In a video widely distributed on the Internet, the officer is seen approaching people at the Strategy 31 rally held near Gostiny Dvor metro on Nevsky Prospekt, St. Petersburg’s main thoroughfare, with the words “F***ing animals, who else wants some?” A young man wearing a red T-shirt is heard asking, “Why are you swearing?” — in answer to which the officer hits him across the face with his baton and drags him roughly to a police bus, accompanied by other policemen.

The young man who was hit in the face was Dmitry Semyonov, who said he did not belong to any political group.

“I was just walking around the city,” he said Thursday. “I knew that there would be a rally at that time and decided to head in the direction of Gostiny Dvor, saw it, stopped and started to watch.”

Semyonov said he did not realize he had been hit with a baton until he saw the video. He said he discovered a painful bump while he was at the police station and realized some of his hair had been pulled out.

“To be honest, it was very fast, I remember he grabbed me by the hair, then hit me, a woman started to pull me aside, and while [the police] were dragging me, I remember shouting, ‘What for? What for?’” Semyonov was charged with violating the rules for holding public events.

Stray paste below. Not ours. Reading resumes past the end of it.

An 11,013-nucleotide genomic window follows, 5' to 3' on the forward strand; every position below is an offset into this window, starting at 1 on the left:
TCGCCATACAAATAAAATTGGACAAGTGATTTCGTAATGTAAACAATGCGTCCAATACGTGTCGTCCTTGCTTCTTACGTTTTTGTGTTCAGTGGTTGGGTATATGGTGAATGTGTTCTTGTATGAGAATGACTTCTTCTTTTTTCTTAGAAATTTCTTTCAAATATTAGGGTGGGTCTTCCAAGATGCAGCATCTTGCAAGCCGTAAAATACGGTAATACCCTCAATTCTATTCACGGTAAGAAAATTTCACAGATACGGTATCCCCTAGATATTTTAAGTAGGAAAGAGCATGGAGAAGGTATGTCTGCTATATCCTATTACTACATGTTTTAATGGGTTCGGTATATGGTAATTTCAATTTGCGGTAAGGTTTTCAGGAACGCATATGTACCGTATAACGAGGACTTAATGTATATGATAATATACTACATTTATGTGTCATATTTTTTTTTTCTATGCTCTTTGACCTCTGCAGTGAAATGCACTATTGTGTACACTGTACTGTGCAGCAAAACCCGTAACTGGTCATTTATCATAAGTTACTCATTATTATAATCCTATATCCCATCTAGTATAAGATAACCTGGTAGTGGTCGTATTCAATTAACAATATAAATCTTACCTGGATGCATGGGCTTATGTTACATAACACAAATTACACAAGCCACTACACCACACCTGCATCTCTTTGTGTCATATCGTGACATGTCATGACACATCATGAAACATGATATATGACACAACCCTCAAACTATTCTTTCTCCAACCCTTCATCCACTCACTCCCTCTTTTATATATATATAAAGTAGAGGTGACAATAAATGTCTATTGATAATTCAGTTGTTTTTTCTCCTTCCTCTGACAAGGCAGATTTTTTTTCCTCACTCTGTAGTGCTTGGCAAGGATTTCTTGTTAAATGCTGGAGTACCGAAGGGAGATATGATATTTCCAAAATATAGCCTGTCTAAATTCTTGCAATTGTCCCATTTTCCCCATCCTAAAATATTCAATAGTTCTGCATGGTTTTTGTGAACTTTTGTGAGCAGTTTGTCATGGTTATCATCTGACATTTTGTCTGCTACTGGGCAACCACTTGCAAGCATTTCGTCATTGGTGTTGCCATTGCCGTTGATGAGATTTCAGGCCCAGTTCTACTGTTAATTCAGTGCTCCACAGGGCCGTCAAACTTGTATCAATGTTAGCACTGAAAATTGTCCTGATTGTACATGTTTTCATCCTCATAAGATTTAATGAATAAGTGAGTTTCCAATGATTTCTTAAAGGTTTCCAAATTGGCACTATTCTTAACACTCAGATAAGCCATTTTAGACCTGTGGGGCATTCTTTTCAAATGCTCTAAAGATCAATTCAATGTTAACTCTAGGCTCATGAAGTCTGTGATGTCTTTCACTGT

Svetlana Pavlushina is the young woman who can be seen in videos and photos being dragged by her long hair by the same police officer. Pavlushina is an activist with White Ribbon, the movement for police reform headed by former policeman Alexei Dymovsky.

“I was standing and filming the detentions,” she said Thursday. “He got out of the bus, saw me, and with the words ‘You want to be there, too?’ started to drag me by my hair.” She said she was left with several bruises on her wrist from being seized.

“I started to scream to attract attention. My sister and then Eduard Balagurov from our movement came to my rescue.”

Balagurov, who was detained and taken to hospital after being beaten, said that White Ribbon activists had not taken part in the rally, but had come to observe and document the police’s actions.

He said he rushed to help Pavlushina when he heard her screaming.

“She was surrounded by a crowd of policemen who were pulling her hair, shoving her from side to side and grabbing her clothes,” Balagurov said.